The Federation Internationale de l’Automobile (FIA) race sanctioning body and racing teams will seek to learn from Haas F1 driver Romain Grosjean shocking fiery crash during the opening lap of the 2020 Bahrain Grand Prix to prevent such a chain of events from happening in the future.
Formula 1 cars aren’t supposed to break apart and explode on impact, as Grosjean’s Haas ZF-20 race car did. They are not only constructed of sturdy carbon fiber which is expected to withstand ferocious impacts, but they contain penetration-resistant composite fuel cell liners filled with explosion-suppressing foam designed to prevent exactly the pyrotechnic outcome horrified viewers witnessed.
“We’ve got to look at how everything failed,” stated Formula 1 Managing Director, Motorsport, Ross Brawn. “Everything’s designed to fail in a progression. In a crash that catastrophic, obviously things failed in unpredicted ways.”
Concerns lie not only with the car itself, but also with the guard rails that are meant to keep cars on the track. In Grosjean’s crash, the Haas ZF-20 speared through the guard rail, which then cut the car in half at the bulkhead between the driver and the mid-mounted powertrain. This junction is where the fuel cell mounts. It is located at the center of the car for maximum safety as well as for mass centralization.
The crash happened when Grosjean responded to slower cars ahead and another car that was off the left side of the track by veering to his right to avoid those cars. Unfortunately, the Scuderia Alpha Tauri AT01 car of Daniil Kvyat was trailing on Grosjean’s right quarter and the right rear tire of Grosjean’s Haas clipped Kvyat’s Alpha Tauri, turning Grosjean’s car toward the guard rail.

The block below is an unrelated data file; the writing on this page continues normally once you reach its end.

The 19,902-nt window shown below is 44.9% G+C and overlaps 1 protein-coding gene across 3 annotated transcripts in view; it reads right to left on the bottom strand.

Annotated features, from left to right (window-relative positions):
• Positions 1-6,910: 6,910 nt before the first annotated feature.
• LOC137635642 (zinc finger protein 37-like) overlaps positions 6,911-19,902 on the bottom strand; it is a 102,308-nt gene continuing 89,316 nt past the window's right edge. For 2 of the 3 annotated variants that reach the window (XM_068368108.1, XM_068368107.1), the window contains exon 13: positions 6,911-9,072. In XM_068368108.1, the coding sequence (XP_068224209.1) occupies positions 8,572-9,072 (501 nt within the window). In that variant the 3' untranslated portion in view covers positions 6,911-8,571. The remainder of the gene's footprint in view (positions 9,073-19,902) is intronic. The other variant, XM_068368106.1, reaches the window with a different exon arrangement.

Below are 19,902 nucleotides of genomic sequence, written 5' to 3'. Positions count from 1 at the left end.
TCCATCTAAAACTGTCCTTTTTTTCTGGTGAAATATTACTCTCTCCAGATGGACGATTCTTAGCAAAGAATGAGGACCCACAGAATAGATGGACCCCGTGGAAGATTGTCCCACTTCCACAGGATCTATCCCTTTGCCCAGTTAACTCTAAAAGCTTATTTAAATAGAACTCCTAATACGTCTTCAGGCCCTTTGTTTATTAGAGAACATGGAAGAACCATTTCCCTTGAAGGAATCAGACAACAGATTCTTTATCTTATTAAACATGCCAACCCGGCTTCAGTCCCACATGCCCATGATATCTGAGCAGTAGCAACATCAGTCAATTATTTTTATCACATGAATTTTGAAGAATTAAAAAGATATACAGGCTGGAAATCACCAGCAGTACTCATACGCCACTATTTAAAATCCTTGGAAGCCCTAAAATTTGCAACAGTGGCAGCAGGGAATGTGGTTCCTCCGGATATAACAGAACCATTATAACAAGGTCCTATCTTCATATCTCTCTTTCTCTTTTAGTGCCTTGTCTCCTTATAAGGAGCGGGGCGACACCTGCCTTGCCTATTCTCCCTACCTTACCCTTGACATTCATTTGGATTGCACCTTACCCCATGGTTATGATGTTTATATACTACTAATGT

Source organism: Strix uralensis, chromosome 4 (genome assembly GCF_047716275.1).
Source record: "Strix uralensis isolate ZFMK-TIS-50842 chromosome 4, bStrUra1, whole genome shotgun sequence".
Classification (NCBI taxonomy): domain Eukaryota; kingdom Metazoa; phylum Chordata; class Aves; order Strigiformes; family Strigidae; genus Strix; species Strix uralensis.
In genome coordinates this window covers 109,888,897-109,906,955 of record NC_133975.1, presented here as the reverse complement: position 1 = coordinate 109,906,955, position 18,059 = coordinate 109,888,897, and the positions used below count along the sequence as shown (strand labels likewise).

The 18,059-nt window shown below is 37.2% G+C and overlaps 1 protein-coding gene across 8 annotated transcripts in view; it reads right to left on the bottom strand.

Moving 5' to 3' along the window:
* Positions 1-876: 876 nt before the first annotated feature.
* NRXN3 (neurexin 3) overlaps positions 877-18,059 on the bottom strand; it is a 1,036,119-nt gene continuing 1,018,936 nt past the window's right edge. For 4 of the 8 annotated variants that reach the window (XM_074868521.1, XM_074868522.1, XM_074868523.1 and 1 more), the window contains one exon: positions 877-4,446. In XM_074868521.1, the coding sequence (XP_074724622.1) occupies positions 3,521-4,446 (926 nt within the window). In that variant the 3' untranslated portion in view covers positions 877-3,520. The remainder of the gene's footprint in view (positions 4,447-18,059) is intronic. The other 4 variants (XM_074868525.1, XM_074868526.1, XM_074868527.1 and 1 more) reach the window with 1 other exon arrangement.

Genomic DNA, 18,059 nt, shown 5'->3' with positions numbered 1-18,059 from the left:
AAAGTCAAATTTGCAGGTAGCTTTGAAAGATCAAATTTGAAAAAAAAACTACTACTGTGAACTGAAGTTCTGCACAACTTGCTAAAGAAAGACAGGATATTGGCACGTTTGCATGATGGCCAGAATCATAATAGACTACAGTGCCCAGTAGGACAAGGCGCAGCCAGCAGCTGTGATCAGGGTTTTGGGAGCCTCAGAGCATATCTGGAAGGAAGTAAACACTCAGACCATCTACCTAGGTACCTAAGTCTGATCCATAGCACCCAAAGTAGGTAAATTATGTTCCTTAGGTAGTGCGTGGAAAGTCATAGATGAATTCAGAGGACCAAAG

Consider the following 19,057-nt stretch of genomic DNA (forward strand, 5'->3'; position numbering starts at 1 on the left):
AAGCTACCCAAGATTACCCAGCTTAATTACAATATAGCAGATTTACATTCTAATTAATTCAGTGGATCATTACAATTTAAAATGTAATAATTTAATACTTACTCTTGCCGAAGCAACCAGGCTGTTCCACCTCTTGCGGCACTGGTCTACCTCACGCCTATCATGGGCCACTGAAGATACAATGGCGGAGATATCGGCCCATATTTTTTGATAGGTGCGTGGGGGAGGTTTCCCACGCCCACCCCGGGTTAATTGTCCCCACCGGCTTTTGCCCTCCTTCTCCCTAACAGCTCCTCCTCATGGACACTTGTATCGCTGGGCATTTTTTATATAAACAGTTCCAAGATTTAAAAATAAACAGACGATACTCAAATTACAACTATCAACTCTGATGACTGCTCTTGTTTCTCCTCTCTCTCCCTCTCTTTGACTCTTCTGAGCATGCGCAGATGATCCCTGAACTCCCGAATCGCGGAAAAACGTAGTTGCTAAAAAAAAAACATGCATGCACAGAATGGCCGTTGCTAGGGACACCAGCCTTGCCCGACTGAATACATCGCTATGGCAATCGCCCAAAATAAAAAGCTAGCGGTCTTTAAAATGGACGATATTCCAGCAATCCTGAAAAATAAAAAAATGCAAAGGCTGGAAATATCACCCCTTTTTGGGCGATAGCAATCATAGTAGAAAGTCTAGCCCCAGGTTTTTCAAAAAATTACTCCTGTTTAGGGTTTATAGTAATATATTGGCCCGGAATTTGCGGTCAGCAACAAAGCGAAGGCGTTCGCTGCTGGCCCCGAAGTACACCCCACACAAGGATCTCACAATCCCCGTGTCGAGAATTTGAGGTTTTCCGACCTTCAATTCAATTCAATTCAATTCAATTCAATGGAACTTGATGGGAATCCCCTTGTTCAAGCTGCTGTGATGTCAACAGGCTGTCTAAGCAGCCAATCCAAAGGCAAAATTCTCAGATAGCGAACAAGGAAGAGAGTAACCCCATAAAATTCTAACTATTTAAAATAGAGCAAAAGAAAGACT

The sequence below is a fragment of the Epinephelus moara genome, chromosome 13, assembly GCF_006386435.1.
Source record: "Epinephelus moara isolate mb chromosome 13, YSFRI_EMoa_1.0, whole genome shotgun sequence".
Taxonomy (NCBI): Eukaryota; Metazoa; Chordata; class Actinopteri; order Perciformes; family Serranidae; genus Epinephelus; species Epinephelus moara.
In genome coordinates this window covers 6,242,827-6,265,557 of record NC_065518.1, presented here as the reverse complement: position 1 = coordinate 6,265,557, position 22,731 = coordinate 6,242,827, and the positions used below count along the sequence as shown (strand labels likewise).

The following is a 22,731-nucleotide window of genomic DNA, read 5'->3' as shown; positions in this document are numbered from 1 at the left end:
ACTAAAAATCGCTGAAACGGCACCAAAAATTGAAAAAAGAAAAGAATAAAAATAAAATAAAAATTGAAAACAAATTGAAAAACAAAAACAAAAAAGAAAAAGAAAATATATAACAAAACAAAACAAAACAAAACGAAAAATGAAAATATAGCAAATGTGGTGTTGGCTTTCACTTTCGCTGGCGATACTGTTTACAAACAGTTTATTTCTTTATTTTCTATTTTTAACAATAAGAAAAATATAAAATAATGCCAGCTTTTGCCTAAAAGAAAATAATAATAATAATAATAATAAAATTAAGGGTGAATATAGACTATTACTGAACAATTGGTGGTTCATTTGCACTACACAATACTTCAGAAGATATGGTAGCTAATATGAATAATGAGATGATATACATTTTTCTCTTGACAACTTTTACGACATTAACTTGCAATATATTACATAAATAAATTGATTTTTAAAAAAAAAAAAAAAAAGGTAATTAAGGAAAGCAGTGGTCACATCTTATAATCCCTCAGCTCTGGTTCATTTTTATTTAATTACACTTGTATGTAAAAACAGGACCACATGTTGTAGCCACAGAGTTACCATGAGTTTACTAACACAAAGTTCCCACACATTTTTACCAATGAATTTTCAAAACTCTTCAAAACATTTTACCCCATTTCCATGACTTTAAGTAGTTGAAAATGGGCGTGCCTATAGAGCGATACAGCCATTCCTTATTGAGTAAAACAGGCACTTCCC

That specific section of guard rail was not parallel to the track, as it was angled to shield a track entry point for emergency response vehicles, and the result was that Grosjean’s car hit the steel barricade nearly head-on at 140 mph.
The impact pierced the guard rail, with the Haas’s monocoque tub containing the driver’s cockpit stopping on the other side, while the powertrain and rear suspension end of the car came to rest on the track side.
Almost instantly, an inferno ignited, leaving Grosjean strapped into his car amidst the flames. Formula 1 standard practice is for race medical delegate Dr. Ian Roberts to follow the race cars around for the first lap in an emergency response vehicle, which permits him to be on the scene of a crash within seconds.
Track workers and the medical car driver Alan van der Merwe battled the flames with fire extinguishers while Roberts attempted to assist Grosjean’s efforts to climb out of the wreckage. It took him about 20 seconds to scramble to safety from the fire, and Grosjean suffered burns to his hands and ankles along with broken ribs from the impact, but surprisingly, no inhalation injuries from smoke or fire.
Dr. Roberts reported that he had difficulty immediately assessing Grosjean’s condition because the composite face shield on Grosjean’s helmet was melted and opaque. Grosjean was able to issue an update to the world from the hospital via Twitter only a few hours later, saying he is fine while acknowledging that his hands are heavily bandaged.
With the driver safe, now it is time for the engineers to study the events to improve the survival chances of other drivers in the future. “We’ll have a deep investigation to understand what we can learn from it, because seeing a barrier split like that is clearly not what we want to see,” said Brawn.
“We’ve got to do an analysis of all the events that occurred because there were a number of things that shouldn’t have happened,” he explained. “The fire was worrying. The split of the barrier was worrying.”